A new Stockton University poll suggests New Jerseyans' knowledge of the nation's high court and Constitution needs a tuneup.  

(milos luzanin, ThinkStock)

The poll of more than 800 Garden Staters found only one in 4  (26 percent) know that John Roberts is the Chief Justice. More than half (54 percent) couldn't name a single U.S. Supreme Court Justice and more than 6  in 10 (62 percent) did not know there are nine Justices.

Other examples of respondents falling short:

  • Only 52 percent identified the judiciary as the branch of the federal government that has the power to declare state and federal laws unconstitutional;
  • Many respondents were just unsure which level of government could declare laws unconstitutional;
  • Only 52 percent identified the judiciary as the branch of government with the power to declare laws unconstitutional;
  • 44 percent were not aware that Supreme Court decision cannot be appealed to the president to be reviewed or reversed;
  • 40 percent did not know that the Constitution's first 10 Amendments are known as the Bill of Rights;
  • 10 percent of New Jersey residents could not name any of the freedoms in the Constitution, (speech, religion, assembly and the press), guaranteed by the First Amendment.

Stockton Political Science Professor Linda Wharton said the results are discouraging.

"I was disappointed in the low levels of knowledge," she said. "I don't think it is unique to New Jersey. In fact there have been national surveys on this, and time and time again, they have found that the American public in general know shockingly little about the court and the Constitution."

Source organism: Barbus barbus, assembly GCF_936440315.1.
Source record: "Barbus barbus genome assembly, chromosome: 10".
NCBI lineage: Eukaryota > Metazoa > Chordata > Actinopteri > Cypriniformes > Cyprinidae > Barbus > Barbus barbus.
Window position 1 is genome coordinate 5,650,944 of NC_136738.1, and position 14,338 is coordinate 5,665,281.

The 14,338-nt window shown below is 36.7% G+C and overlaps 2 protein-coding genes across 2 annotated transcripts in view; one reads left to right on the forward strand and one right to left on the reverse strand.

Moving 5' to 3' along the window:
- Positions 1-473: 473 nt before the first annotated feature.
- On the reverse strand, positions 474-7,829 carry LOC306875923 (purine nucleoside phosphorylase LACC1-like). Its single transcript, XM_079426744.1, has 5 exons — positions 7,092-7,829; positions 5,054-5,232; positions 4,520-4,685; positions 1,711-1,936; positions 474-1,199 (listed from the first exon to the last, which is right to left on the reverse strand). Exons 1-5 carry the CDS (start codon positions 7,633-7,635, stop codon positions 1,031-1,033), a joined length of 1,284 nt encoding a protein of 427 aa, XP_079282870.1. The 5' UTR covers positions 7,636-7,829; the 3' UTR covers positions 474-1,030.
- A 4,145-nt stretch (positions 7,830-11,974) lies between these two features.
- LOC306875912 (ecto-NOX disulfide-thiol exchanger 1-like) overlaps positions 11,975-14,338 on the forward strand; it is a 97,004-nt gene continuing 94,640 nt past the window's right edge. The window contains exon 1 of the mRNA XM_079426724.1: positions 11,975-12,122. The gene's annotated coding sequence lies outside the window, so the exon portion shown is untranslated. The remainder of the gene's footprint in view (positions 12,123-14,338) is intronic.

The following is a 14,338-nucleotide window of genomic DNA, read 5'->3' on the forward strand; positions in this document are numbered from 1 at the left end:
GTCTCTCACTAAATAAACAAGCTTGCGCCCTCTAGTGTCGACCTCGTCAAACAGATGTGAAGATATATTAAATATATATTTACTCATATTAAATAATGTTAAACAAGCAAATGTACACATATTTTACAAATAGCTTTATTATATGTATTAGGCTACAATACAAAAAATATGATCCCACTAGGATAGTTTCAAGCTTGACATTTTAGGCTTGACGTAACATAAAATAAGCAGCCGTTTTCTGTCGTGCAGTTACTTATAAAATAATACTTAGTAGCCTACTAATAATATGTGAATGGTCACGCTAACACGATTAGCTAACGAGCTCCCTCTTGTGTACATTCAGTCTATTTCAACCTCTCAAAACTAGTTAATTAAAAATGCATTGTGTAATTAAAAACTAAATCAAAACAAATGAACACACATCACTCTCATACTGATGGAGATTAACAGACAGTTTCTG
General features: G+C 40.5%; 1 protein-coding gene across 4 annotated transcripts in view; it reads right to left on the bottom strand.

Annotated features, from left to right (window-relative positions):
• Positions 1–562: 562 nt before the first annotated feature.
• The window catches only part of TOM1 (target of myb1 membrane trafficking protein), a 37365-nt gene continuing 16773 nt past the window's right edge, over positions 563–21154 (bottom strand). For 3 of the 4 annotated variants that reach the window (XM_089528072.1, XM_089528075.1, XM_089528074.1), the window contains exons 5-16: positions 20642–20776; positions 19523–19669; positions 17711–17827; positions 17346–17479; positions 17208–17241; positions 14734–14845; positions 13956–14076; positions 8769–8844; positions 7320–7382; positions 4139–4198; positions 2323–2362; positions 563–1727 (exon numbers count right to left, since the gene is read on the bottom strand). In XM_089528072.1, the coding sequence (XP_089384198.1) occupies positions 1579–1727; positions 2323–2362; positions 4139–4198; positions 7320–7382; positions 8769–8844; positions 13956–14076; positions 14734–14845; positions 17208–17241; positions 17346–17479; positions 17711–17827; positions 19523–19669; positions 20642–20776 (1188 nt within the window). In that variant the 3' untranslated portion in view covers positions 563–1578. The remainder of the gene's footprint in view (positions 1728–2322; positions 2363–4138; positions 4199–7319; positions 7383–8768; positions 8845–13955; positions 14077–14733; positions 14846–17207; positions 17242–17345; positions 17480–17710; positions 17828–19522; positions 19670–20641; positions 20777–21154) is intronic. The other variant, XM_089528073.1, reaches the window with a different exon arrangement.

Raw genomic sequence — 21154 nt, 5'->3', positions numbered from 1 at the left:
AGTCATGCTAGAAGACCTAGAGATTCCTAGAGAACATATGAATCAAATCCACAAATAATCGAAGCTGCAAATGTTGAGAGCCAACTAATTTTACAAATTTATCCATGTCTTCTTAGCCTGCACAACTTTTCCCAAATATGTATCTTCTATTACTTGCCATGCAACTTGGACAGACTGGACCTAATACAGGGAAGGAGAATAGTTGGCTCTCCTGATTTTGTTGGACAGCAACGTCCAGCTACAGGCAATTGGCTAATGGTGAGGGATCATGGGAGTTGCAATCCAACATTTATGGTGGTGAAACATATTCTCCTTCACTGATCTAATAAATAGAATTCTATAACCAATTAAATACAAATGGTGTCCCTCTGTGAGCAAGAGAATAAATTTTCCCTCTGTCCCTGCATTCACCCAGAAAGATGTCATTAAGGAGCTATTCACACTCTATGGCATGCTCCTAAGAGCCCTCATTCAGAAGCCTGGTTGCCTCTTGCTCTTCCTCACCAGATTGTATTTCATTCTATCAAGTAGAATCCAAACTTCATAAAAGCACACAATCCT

According to Wharton, there is one that is frequently cited from 1989 that found that 71 percent of the respondents couldn't name a single justice on the Supreme Court. But she says about half of them were able to identify Judge Wapner, who was the judge on, "The People's Court" television show.

There were some positive findings, however:

  • More than 8 in 10 (85 percent) know the Constitution can be amended;
  • 3 in 4 (75 percent) know justices need a presidential nomination.;
  • 75 percent correctly identified that a two-thirds vote of the U.S. House and Senate and ratification by three-fourth of the states are needed for an amendment;
  • More than three-quarters believe that Presidential and U.S. Senate candidates' positions on appointments to the Supreme Court are important for voters to know.

What does all this knowledge of the high court and its workings really mean? According to Wharton, "those who have higher knowledge about these topics tend to be better at voting in elections."

"If you understand that it is the president who is nominating Supreme Court justices, then when you vote for the president, that would be a factor that you would consider in making your choice."